Do you have any hobbies outside of university?
I absolutely love cricket! I go to one day of the test matches every year. I watch as much cricket as I can, especially test cricket which many people, of course, can’t understand how a game can go 5 days; I wish it could be more. Aside from cricket, I still have a PS4, but I rarely get the time to play but yeah, that’s always one thing I enjoy doing outside university.
Who will experience the greatest impact from Brexit: the UK or the EU?
I would say these are going to be extremely tough and extremely challenging negotiations. I think the Brexiteers overrate the ability of the UK negotiating team and the cards the UK holds. I think we’re dealing with a really serious professional outfit. I think we’re going to get quite a big shock when we start negotiating. The UK has two cards: security and the City of London, and restricting security cooperation does not benefit us as we would be harming our self. I can’t see the UK coming out of this better off than it was before, but I don’t think the UK is going to end up in a terrible situation.
The world is looking more dangerous and complicated than it has for a long time. There is a number of problems with EU, especially with regards to the democratic deficit and the lack of transparency. I also have issues with the way they handled the Greek crisis, for example. There has to be some recognition when a state like Greece was crushed in a highly dictatorial fashion; but, ultimately I think It is better for us to be in the European Union than outside of it. I must add, that there has to be an assessment following Brexit. The member states/leadership of EU have not taken into account why Brexit happened. I hope there is reflection, but can’t that say with any confidence. I hope not to see the breakup of EU, but it depends on what happens later this year in France with Le Pen, for example.
What do you think Labour’s chances are in 2020?
Labour doesn’t have a chance. It is sad that there is no opposition at a time when we desperately need one, and it seems like Corbyn is incapable of providing this. It is quite sad because some of the things Corbyn says I can sympathise with, but he is a very poor leader and I don’t think he’s able to unite Labour party. That being said, I cannot see anyone taking Labour’s place as the second party. Within British politics, a realignment is occurring where pro-EU and anti-EU groups are forming in Parliament. I don’t think Labour are going to fragment, but more internal problems will make Corbyn’s position untenable, and eventually there’ll be a new leader. Overall, I think the outcome in 2020 will be pretty bad for Labour.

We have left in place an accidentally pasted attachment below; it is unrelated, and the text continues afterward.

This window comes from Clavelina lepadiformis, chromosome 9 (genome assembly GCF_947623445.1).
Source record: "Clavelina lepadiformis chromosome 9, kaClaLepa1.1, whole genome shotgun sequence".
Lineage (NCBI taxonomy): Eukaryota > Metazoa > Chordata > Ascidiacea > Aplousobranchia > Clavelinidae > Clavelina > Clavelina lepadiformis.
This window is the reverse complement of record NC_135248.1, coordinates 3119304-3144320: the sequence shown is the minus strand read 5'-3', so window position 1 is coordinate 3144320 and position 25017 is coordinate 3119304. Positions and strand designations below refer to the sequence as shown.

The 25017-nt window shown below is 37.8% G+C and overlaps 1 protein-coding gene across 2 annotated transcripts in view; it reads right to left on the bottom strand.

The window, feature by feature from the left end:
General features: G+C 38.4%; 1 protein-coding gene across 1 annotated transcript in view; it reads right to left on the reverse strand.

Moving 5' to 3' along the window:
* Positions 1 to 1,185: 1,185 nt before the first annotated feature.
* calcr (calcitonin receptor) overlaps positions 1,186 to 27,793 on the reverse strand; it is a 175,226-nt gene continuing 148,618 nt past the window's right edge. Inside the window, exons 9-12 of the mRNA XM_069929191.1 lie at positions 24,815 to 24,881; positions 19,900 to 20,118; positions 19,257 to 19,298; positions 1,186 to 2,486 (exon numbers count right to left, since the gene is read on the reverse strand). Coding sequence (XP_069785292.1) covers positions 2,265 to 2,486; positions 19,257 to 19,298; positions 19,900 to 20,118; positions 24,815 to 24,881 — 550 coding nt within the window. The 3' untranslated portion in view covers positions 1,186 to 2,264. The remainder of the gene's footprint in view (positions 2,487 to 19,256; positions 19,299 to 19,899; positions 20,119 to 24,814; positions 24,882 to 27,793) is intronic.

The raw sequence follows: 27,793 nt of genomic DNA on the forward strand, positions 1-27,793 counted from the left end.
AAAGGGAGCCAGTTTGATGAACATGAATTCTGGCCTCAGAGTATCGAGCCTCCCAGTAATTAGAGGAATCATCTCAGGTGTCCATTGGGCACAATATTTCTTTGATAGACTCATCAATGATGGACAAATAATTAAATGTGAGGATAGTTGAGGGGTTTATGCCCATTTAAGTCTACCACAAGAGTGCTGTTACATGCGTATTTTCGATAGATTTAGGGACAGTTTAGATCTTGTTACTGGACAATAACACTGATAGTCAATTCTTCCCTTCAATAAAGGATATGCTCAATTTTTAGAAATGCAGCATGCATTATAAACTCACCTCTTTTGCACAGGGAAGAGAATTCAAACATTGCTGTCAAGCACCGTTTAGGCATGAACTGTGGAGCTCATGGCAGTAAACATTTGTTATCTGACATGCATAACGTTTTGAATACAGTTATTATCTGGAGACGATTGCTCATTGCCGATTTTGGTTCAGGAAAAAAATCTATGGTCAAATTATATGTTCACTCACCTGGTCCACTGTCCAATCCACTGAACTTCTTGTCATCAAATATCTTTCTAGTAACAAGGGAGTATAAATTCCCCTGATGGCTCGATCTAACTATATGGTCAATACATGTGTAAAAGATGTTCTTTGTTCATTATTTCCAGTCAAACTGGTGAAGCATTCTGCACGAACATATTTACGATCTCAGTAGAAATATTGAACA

Will President Trump make it through his first term?
I’m not sure. He has so many problems regarding his links with Russia. There are so many things that he and his administration have done that the American public need to know more about. There is also a potential problem: if impeached, there may be a backlash by his voters, since they consider him a ‘great leader’; but, I think removing him could lead to societal problems in the US. I’m worried this is a person who doesn’t play by the democratic rules.
Are universities too left-wing?
It is important for universities to embrace a range different perspectives. I always say to my students: have a point of view, but then be able to justify that point of view. We have to accept a different range of positions in university, but we have to operate within set limits. We can’t accept perspectives that are very harmful. I am all for and believe in the ability to speak quite freely within certain parameters, this is the way we reason issues out! I put my perspective out and if people want to critique it, then they can. We improve our collective knowledge through debate and discussion.
Thanks, Alex that was an extremely insightful interview.